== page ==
The specificity required for fund termination was also addressed by the Seventh Circuit in Gautreaux v. Romney, 457 F.2d 124 (7th Cir. 1972). In Gautreaux, supra, the court reversed a district court's order approving Federal fund termination for a Housing and Urban Development (HUD) program where there were no findings of discrimination in such program, and where such action was pursued in an effort to pressure action to remedy the defendant's discriminatory conduct in a wholly separate HUD program. Id. at 127-128. The district court had previously found that defendants had violated fair housing laws yet intended to withhold Model Cities Program funds, which primarily support education, job training, and day care programs on behalf of low and moderate income families. Although a small portion of Model Cities money also supported public housing, there was no allegation or finding that any Model Cities program was operated in a discriminatory fashion. Id. at 126. Accordingly, the court of appeals held that the district court violated Section 602 of Title VI and the "mandate of" Finch, and abused its discretion in withholding the Model Cities funds. Id. at 128.
It is equally critical to note that, notwithstanding the need for an independent evaluation of each program, an agency (or reviewing court) must examine not only whether the Federal funds are "administered in a discriminatory manner, . . . [but also] if they support a program which is infected by a discriminatory environment." Finch, 414 F.2d 1068, 1078 (emphasis added). Not all programs operate in isolation. Thus,
the administrative agency seeking to cut off federal funds must make findings of fact indicating either that a particular program is itself administered in a discriminatory manner, or is so affected by discriminatory practices elsewhere in the [overall operation, e.g., school system] that it thereby becomes discriminatory.
Id. at 1079; see North Haven Board of Education, supra, 456 U.S. at 539-540 (approval of HEW Title IX regulations that adopt the Finch "infection" standard.) This latter analysis is often referred to as the "infection theory." Although Finch and Gautreaux were decided prior to passage of the CRRA, it is important to recognize that while the CRRA defined the meaning of "program or activity" for purposes of prohibited conduct, it did not change the definition of such terms for purposes of fund termination for a violation of Title VI. In particular, the CRRA left intact the "pinpoint" provision that limits any fund termination to the "program, or part thereof, in which noncompliance has been so found." 42 U.S.C. § 2000d-1.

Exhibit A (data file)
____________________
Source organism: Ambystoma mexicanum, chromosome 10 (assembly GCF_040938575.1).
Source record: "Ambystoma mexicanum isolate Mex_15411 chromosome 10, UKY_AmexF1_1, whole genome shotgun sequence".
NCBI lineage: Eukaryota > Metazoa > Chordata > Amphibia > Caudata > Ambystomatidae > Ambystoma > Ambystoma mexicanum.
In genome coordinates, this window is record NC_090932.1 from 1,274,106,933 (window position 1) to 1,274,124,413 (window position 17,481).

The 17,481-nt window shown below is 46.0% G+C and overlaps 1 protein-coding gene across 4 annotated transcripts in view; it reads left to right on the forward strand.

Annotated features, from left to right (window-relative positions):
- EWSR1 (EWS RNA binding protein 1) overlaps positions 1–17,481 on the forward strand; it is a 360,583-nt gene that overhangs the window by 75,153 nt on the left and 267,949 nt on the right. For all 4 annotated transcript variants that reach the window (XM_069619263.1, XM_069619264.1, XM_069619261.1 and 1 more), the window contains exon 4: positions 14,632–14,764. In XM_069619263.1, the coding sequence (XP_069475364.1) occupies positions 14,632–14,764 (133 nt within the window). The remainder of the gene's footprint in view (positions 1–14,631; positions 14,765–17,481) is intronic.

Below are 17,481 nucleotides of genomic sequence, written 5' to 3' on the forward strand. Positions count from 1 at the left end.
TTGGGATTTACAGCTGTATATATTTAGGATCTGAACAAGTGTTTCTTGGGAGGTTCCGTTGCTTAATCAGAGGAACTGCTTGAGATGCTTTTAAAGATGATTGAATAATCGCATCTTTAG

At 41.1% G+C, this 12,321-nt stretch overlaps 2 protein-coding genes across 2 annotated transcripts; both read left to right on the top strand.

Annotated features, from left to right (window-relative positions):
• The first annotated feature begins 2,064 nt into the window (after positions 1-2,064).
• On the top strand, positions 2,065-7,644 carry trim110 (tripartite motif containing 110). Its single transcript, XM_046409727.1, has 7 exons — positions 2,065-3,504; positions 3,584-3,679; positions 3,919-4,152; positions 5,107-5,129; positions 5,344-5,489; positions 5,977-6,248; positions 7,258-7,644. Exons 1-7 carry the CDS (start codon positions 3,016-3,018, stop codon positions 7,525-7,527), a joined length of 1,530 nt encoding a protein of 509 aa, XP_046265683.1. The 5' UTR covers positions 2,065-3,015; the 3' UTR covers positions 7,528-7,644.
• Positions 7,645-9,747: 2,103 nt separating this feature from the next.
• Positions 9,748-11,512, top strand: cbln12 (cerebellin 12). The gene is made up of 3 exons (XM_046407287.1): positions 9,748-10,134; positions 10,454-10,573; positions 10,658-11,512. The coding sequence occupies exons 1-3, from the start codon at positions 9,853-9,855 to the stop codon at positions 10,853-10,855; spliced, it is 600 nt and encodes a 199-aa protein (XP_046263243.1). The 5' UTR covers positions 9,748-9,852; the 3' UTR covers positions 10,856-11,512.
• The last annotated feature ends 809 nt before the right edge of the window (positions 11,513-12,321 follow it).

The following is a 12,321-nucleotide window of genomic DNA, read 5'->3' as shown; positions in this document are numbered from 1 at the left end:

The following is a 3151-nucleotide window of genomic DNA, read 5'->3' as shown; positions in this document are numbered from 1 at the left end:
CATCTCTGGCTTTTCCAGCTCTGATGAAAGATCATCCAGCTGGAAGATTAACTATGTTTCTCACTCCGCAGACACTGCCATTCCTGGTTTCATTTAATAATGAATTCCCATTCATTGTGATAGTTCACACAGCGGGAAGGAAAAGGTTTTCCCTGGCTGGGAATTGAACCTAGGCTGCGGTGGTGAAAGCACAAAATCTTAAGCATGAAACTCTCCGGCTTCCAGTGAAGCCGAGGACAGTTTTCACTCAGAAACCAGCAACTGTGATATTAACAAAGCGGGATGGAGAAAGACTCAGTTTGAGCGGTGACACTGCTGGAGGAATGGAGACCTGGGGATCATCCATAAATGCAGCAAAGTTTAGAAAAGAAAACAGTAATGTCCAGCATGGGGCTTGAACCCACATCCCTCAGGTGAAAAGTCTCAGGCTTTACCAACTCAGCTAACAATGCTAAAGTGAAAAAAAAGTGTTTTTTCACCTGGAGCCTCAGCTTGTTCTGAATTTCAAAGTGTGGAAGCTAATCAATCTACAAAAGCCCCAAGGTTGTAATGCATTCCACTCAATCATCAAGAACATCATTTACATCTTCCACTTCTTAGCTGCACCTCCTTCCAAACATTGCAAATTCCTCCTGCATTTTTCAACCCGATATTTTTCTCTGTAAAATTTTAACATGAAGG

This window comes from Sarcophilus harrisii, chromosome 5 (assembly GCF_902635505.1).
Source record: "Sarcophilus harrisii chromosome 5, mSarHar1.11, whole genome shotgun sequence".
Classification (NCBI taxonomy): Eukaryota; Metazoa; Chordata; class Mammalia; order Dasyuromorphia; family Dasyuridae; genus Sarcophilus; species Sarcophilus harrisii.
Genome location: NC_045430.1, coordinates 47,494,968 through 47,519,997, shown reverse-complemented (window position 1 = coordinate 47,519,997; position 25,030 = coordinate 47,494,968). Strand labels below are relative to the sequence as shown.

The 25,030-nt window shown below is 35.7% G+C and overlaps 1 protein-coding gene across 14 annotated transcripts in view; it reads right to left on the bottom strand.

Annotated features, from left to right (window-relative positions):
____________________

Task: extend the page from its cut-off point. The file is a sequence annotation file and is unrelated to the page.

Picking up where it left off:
The Supreme Court has established that individuals have an implied private right of action under Title IX (and Title VI and Section 504). The most common form of relief sought and obtained is an injunction ordering a recipient to do something. See Cannon v. University of Chicago, 441 U.S. 677 (1979). (70) See also, United States v. Baylor University Medical Center, supra, in which the court ordered termination of funds. The Supreme Court also has held that individuals may obtain monetary damages for claims of intentional discrimination under Title IX. See Franklin, supra, 503 U.S. at 75 n.8. (71) As discussed below, agencies are encouraged to identify and seek the full complement of relief for complainants and identified victims, where appropriate, as part of voluntary settlements, including, where appropriate, not only the obvious remedy of back pay for certain employment discrimination cases, but also compensatory damages for violations in a nonemployment context. Agencies are also asked to recommend the scope of relief to be sought in referrals of matters to the Department of Justice for judicial enforcement.
In addition to agency enforcement mechanisms, private individuals have an implied right of action under Title VI (as well as Title IX and Section 504). See Cannon, supra, 441 U.S. at 696 (private right of action recognized under Title IX, and citing with approval cases finding a private right of action under Title VI).(72) In addition, the Supreme Court has ruled that monetary damages are an available remedy in private actions brought to enforce Title IX for alleged intentional violations. See Franklin, supra, 503 U.S. at 72-75(73), Consolidated Rail Corp., supra, 465 U.S. at 630-31.
Franklin contains a detailed discussion on the merits of allowing monetary damages for intentional violations of Title IX (as well as Title VI and Section 504). Id. at 71-76. The Court placed great reliance on the "longstanding rule" that where a Federal statute provides (expressly or impliedly) for a right to bring suit, Federal courts "presume the availability of all appropriate remedies unless Congress has expressly indicated otherwise." Id. at 66.(74) The Court found no congressional intent to abandon this presumption in the enforcement of Title IX.(75) Accordingly, the Court concluded that private individuals may obtain damages in appropriate cases.